We continue to strive to make our regulatory regime stronger and recently have done so through our world-class tanker safety system initiatives. Of course, as members are aware, British Columbia was interested in having the best system in the world.

In May 2013-14, we announced a number of new measures that have since been put in place. We announced that there would be increased tanker inspections, new and modified aids to navigation, and an expansion of our national aerial surveillance program to increase surveillance efforts while continuing to deter polluters and enabling early detection of marine oil spills.

However, a ban on oil tankers, as proposed by the NDP, would have a lasting negative effect on Canada. I understand that the NDP is anti-trade and does not comprehend the issues of a trading nation. The NDP always wants to say no. NDP members do not ask how we can perhaps have a process in place and look at how we can have a balance.

I have to go back to the recent provincial election where their leader stood up in the riding that I represent and said that they were not even going to support this pipeline, that they did not care about having a process in place and were against it.

However, I think British Columbians spoke clearly when they said that they wanted to find a balance. The environment is critical to them, but they want to find a balance.

I am not sure it has worked out so well for the NDP members to always be saying no. They do not even want a process before they say no. It is just an automatic no. It has not worked out so well.

Banning the tanker traffic would essentially eliminate any chances Canada would have to further diversify energy exports to countries other than the United States. I would also note that the NDP has said no to the Keystone pipeline, to east-west, and to north-south. It seems to be no, no, no. NDP members are not looking for any way to get to a yes, in spite of whatever measures we can put in place to have an environmentally sound practice.

I think the ban would also be seen very negatively by the United States and other countries that view these waters as free for navigation, specifically the waters in fishing zone 3, between the Queen Charlotte Islands and Vancouver Island. As members might know, they are disputed as international waters.

In closing, our government is already keeping shipping safe and preventing pollution in our waters through our current regulatory regimes. We continue to be proactive in our approach to safety and we are proud of recent initiatives, such as our world-class tanker safety system.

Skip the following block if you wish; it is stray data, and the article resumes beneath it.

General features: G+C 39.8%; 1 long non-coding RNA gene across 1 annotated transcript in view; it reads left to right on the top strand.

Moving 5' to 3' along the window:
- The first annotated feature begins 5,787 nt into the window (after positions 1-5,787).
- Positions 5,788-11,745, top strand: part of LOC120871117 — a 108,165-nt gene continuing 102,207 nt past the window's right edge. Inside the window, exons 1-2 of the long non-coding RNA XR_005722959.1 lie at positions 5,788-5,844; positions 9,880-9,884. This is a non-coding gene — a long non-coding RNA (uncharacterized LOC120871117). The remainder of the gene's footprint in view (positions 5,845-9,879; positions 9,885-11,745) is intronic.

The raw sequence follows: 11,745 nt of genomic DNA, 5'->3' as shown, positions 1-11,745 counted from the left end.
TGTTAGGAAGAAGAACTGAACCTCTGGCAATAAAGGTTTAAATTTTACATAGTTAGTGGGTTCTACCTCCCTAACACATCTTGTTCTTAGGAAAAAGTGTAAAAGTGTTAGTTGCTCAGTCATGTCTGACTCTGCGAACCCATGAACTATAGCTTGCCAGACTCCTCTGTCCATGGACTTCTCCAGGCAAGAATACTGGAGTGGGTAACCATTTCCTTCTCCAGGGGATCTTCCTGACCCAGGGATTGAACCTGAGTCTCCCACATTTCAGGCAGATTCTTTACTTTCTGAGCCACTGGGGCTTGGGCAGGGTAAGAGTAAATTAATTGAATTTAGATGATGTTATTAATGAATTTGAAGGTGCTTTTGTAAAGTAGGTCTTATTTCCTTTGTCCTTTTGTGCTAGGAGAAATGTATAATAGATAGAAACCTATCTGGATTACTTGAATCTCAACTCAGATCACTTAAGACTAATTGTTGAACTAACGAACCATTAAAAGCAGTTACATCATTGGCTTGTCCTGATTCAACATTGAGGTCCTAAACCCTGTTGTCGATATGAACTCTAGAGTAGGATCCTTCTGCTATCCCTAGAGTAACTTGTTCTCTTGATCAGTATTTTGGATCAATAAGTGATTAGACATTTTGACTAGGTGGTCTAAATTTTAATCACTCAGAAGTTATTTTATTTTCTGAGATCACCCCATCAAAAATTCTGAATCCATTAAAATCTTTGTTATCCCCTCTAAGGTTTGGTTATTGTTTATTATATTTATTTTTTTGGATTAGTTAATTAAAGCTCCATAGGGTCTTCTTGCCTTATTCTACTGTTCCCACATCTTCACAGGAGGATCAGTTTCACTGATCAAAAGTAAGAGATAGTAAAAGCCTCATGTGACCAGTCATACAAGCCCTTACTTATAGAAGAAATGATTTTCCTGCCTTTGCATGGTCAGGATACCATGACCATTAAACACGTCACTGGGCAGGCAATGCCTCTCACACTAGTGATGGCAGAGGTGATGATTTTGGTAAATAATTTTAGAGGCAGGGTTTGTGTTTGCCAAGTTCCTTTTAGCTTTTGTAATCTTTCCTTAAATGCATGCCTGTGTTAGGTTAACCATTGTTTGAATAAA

Canadians generally and British Columbians can be reassured that our government is committed to protecting our beautiful west coast. As I said, as a member from British Columbia, I believe that we can get to a yes on some of these projects with the important measures that are in place.

Banning a class of vessels operating legitimately within the standards I have just described would be contrary to the comprehensive system that has served Canadians so well. This type of ban proposed by the NDP would have drastic impacts on Canada internationally.

I heard the member for Victoria say that every single person said no. However, many people in my riding are saying yes, and some say no, but I think there are people in British Columbia who recognize that we can get to a good balance on these issues.

For these reasons, our government will not be supporting the NDP's Bill C-628.

Economic Action Plan 2014 Act, No. 2 December 2nd, 2014

Mr. Speaker, I am delighted to answer that question. I believe Mr. Flaherty would have been really pleased with our comprehensive plan, which will support every Canadian family.

We have increased the universal child care benefit, from which every family with children will benefit. The increase in the expense deduction will benefit many. There is the modification in income splitting.

I think he would be very proud that we have created what is a comprehensive package. We have fulfilled our election platform commitment and we have created something, unlike the NDP and unlike the Liberals, who want to put money into a program that does not help shift workers and people in remote communities. We have a plan in place that will help every family with children. I am very proud of that, and I believe he would be as well.

Economic Action Plan 2014 Act, No. 2 December 2nd, 2014